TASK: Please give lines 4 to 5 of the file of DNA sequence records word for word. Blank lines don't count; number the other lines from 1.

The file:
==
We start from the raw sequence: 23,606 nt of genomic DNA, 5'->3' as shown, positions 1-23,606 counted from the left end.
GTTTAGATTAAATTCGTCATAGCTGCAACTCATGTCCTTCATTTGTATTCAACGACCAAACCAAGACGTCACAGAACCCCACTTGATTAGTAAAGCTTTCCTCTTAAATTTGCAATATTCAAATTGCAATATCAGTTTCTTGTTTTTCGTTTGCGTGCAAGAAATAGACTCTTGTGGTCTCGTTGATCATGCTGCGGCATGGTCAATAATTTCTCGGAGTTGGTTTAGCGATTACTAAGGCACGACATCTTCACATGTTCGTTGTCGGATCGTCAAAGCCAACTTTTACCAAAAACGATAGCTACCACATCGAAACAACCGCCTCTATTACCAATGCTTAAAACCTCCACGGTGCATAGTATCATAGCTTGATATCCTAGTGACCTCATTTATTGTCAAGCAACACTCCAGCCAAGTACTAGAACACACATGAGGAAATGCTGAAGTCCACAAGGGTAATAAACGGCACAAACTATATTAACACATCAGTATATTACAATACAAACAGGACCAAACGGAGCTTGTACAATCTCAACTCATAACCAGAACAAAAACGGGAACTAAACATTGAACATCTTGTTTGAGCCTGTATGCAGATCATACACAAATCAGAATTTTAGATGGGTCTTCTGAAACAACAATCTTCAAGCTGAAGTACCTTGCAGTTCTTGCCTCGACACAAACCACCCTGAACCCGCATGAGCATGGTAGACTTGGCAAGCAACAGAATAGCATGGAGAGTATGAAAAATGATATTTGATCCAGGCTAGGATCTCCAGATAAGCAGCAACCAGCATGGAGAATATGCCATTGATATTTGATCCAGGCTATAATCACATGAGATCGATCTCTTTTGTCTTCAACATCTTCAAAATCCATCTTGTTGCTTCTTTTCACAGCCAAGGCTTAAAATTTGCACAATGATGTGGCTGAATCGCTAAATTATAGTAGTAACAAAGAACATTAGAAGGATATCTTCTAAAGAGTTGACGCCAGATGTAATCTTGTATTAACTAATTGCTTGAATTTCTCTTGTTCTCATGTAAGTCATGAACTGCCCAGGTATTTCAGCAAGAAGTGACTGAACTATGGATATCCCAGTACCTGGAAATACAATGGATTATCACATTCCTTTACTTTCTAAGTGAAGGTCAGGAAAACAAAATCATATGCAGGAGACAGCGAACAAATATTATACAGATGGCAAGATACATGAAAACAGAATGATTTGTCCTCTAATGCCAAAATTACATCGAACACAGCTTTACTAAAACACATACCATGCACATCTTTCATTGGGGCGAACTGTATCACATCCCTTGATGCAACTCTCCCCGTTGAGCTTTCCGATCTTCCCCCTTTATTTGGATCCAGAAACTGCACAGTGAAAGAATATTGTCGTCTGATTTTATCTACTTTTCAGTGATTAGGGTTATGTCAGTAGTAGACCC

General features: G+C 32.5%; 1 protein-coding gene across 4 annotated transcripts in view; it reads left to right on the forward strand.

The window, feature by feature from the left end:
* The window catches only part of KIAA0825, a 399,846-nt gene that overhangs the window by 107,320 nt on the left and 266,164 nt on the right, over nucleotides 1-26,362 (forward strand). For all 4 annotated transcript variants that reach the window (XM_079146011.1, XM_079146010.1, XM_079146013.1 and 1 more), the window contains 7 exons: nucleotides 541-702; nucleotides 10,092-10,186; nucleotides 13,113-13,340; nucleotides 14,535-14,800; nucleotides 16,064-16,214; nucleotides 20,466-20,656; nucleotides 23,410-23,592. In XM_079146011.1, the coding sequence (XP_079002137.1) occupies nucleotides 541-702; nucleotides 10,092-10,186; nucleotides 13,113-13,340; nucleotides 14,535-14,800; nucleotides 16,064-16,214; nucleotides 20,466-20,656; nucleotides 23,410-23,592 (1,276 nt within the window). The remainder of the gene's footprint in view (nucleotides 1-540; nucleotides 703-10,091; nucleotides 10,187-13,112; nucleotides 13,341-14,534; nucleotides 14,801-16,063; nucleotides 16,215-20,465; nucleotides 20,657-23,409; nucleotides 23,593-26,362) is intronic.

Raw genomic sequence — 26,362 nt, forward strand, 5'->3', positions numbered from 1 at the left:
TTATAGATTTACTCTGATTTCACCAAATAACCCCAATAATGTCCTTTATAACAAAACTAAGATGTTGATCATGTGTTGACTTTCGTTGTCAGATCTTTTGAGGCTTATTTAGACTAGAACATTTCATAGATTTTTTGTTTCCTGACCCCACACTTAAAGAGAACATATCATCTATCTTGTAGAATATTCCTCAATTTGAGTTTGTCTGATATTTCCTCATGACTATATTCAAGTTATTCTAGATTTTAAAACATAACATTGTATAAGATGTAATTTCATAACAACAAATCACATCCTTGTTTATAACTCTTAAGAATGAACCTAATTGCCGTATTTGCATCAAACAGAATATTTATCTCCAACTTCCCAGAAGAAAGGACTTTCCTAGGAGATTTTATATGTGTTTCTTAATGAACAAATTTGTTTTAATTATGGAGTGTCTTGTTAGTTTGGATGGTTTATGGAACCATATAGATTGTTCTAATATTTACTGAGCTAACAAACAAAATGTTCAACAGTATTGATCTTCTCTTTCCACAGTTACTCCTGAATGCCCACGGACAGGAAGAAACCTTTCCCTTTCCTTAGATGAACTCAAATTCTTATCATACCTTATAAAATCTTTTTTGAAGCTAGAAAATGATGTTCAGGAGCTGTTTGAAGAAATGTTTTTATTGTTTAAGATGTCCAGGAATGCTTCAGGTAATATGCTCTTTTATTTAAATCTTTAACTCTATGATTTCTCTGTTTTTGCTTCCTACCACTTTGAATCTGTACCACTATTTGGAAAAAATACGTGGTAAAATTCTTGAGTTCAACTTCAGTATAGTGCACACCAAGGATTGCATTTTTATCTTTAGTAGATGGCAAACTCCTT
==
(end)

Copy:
The window, feature by feature from the left end:
* The window catches only part of KIAA0825, a 399,846-nt gene that overhangs the window by 107,320 nt on the left and 266,164 nt on the right, over nucleotides 1-26,362 (forward strand). For all 4 annotated transcript variants that reach the window (XM_079146011.1, XM_079146010.1, XM_079146013.1 and 1 more), the window contains 7 exons: nucleotides 541-702; nucleotides 10,092-10,186; nucleotides 13,113-13,340; nucleotides 14,535-14,800; nucleotides 16,064-16,214; nucleotides 20,466-20,656; nucleotides 23,410-23,592. In XM_079146011.1, the coding sequence (XP_079002137.1) occupies nucleotides 541-702; nucleotides 10,092-10,186; nucleotides 13,113-13,340; nucleotides 14,535-14,800; nucleotides 16,064-16,214; nucleotides 20,466-20,656; nucleotides 23,410-23,592 (1,276 nt within the window). The remainder of the gene's footprint in view (nucleotides 1-540; nucleotides 703-10,091; nucleotides 10,187-13,112; nucleotides 13,341-14,534; nucleotides 14,801-16,063; nucleotides 16,215-20,465; nucleotides 20,657-23,409; nucleotides 23,593-26,362) is intronic.